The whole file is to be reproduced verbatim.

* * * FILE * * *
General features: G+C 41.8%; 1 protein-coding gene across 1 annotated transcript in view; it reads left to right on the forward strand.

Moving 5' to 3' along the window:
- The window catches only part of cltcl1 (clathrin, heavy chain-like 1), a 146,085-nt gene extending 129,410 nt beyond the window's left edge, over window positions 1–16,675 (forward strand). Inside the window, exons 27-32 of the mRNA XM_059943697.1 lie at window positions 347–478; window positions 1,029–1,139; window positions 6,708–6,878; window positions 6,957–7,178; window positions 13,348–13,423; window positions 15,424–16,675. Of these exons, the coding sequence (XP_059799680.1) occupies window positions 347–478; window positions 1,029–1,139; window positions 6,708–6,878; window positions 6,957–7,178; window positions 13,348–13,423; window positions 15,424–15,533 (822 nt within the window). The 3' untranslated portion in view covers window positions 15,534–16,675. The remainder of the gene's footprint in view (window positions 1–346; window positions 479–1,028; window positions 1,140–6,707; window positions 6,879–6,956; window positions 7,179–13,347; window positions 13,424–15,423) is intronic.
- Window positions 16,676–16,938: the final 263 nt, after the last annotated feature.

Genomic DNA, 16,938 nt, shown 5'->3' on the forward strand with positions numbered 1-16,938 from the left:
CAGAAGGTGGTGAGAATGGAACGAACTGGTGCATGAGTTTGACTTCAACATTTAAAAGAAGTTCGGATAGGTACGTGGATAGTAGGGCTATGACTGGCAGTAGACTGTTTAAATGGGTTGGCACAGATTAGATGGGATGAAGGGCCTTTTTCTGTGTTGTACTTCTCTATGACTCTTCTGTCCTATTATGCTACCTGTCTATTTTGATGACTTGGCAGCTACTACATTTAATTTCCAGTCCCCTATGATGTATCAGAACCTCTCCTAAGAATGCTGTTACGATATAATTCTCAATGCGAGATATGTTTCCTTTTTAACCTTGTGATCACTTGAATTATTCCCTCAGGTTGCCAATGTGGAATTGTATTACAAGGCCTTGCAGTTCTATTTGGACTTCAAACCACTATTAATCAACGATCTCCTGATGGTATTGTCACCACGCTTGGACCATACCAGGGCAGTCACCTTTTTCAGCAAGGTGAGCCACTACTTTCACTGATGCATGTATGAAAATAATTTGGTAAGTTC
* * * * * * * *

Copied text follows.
General features: G+C 41.8%; 1 protein-coding gene across 1 annotated transcript in view; it reads left to right on the forward strand.

Moving 5' to 3' along the window:
- The window catches only part of cltcl1 (clathrin, heavy chain-like 1), a 146,085-nt gene extending 129,410 nt beyond the window's left edge, over window positions 1–16,675 (forward strand). Inside the window, exons 27-32 of the mRNA XM_059943697.1 lie at window positions 347–478; window positions 1,029–1,139; window positions 6,708–6,878; window positions 6,957–7,178; window positions 13,348–13,423; window positions 15,424–16,675. Of these exons, the coding sequence (XP_059799680.1) occupies window positions 347–478; window positions 1,029–1,139; window positions 6,708–6,878; window positions 6,957–7,178; window positions 13,348–13,423; window positions 15,424–15,533 (822 nt within the window). The 3' untranslated portion in view covers window positions 15,534–16,675. The remainder of the gene's footprint in view (window positions 1–346; window positions 479–1,028; window positions 1,140–6,707; window positions 6,879–6,956; window positions 7,179–13,347; window positions 13,424–15,423) is intronic.
- Window positions 16,676–16,938: the final 263 nt, after the last annotated feature.

Genomic DNA, 16,938 nt, shown 5'->3' on the forward strand with positions numbered 1-16,938 from the left:
CAGAAGGTGGTGAGAATGGAACGAACTGGTGCATGAGTTTGACTTCAACATTTAAAAGAAGTTCGGATAGGTACGTGGATAGTAGGGCTATGACTGGCAGTAGACTGTTTAAATGGGTTGGCACAGATTAGATGGGATGAAGGGCCTTTTTCTGTGTTGTACTTCTCTATGACTCTTCTGTCCTATTATGCTACCTGTCTATTTTGATGACTTGGCAGCTACTACATTTAATTTCCAGTCCCCTATGATGTATCAGAACCTCTCCTAAGAATGCTGTTACGATATAATTCTCAATGCGAGATATGTTTCCTTTTTAACCTTGTGATCACTTGAATTATTCCCTCAGGTTGCCAATGTGGAATTGTATTACAAGGCCTTGCAGTTCTATTTGGACTTCAAACCACTATTAATCAACGATCTCCTGATGGTATTGTCACCACGCTTGGACCATACCAGGGCAGTCACCTTTTTCAGCAAGGTGAGCCACTACTTTCACTGATGCATGTATGAAAATAATTTGGTAAGTTC